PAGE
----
Metropolitan News-Enterprise


Tuesday, September 25, 2012


Page 11



Attorney Denove, Judge Murphy Provide Snapshots


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Jack Denove, of the law firm of Cheong, Denove, Rowell & Bennett, a past president of the Italian American Lawyers Association, has provided some shots he took at the IALA’s dinner last Thursday.

It featured a debate between the two candidates for Los Angeles district attorney, Chief Deputy District Attorney Jackie Lacey, at left, and Deputy District Alan Jackson, right. At center is retired U.S. District Judge George Schiavelli, a past IALA president. Below are the candidates holding up shirts, with which they were presented, bearing the IALA logo.


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A crowd of more than 200 attended the event. Among them were, as seen in the adjacent photo, from left, Court of Appeal Presiding Justice Paul Arthur Turner of this district’s Div. Five; attorney and civic leader Lee Kanon Alpert; his wife, Arlene Alpert; and Deputy Attorney General Stephen A. Mesi, IALA president. Others in attendance included Court of Appeal Presiding Justice Robert Mallano of this district’s Div. One, retired Court of Appeal Justice Jack Goertzen, Los Angeles Superior Court Presiding Judge-Elect David Wesley, and Judges Mary Ann Murphy and Randolph Hammock.


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Mary Ann Murphy, a judge of the Los Angeles Superior Court, provided the shot at left—which she took Thursday from the rooftop of the Stanley Mosk Courthouse—showing the space shuttle Endeavor flying over City Hall.

The judge’s late father, Edward J. Murphy, worked on the space shuttle as well as the Lunar Excursion Module that landed on the moon.

In an e-mail, Murphy reflects on Thursday’s event:

“It was a bright sunny day in Los Angeles. At 11:30 a.m., workers were on the rooftops of buildings throughout downtown Los Angeles, looking up at the sky of the first glimpse of the Space Shuttle Endeavor, on its last journey. Suddenly, people started saying ‘It’s coming!’ There it was! We clapped and cheered, as others did all over Los Angeles. So proud of what we have accomplished. Proud to be an American.”


Monsignor Charles J. Chaffman, judicial vicar of the Archdiocese of Los Angeles, issued a memorandum last Friday inviting “All Members of the Legal Community” to attend the 30th Annual Red Mass on Oct., 4, at 5:30 p.m.

It will be held at Cathedral of Our Lady of the Angels, at 555 W. Temple Street, in the Los Angeles Civic Center.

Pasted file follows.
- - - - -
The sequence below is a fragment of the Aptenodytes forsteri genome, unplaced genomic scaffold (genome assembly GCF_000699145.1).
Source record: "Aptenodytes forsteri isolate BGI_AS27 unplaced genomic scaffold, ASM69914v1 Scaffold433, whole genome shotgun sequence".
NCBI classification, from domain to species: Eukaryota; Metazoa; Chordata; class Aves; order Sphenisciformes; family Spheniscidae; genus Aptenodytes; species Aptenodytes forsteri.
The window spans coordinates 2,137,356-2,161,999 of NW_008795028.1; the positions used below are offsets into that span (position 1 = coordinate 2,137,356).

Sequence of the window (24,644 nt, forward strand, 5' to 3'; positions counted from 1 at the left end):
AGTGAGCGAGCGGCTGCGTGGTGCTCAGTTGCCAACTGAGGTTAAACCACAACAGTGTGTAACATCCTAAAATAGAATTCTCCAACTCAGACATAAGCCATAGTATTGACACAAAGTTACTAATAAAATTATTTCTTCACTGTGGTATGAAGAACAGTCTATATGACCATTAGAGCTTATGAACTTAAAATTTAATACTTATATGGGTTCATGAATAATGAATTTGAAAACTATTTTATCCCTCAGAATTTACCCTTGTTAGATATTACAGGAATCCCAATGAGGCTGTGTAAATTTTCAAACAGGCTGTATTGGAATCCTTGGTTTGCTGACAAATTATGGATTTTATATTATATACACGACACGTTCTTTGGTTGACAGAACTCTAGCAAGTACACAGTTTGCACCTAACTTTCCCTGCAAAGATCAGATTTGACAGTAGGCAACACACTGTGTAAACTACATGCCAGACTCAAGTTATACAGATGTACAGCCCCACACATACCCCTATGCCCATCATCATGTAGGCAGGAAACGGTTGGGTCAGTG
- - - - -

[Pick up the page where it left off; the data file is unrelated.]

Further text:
A reception will follow in the Cathedral Conference Center, Chaffman advised.

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Information is available by telephoning 626-914-8942 or e-mailing

Information is online at That website notes that the Red Mass harks to the 13th Century in London, elaborating:

“From the time of Edward I, the mass was offered at Westminster Abbey at the opening of the Michaelmas term [first term of the academic year]. It received its name from the fact that the celebrant was vested in red and the Lord High justices were robed in brilliant scarlet. They were joined by the university professors with doctors among them displaying red in their academic gowns.”

The website adds:

“The inauguration of the Red Mass in the United States occurred in New York City on October 6, 1928. This mass was celebrated at Old St. Andrew’s Church on Duane Street. Other localities followed and now over 25 cities witness this testimonial of faith each year, and the trend is on the increase. In the United States not only Catholic, but also Protestant and Jewish members of the judiciary and legal profession, attend the mass.”

St. Thomas More is “a special patron of the Red Mass in Los Angeles,” the website says, explaining:

“For American lawyers, the life of St. Thomas More has become a model for men and women trained in the heritage of English common law. St. Thomas More… stood alone and gave his life for his principles.”

The lawyer and former lord chancellor of England was executed on July 6, 1535 for treason, having refused to recognize supremacy of the king over the pope.


Copyright 2012, Metropolitan News Company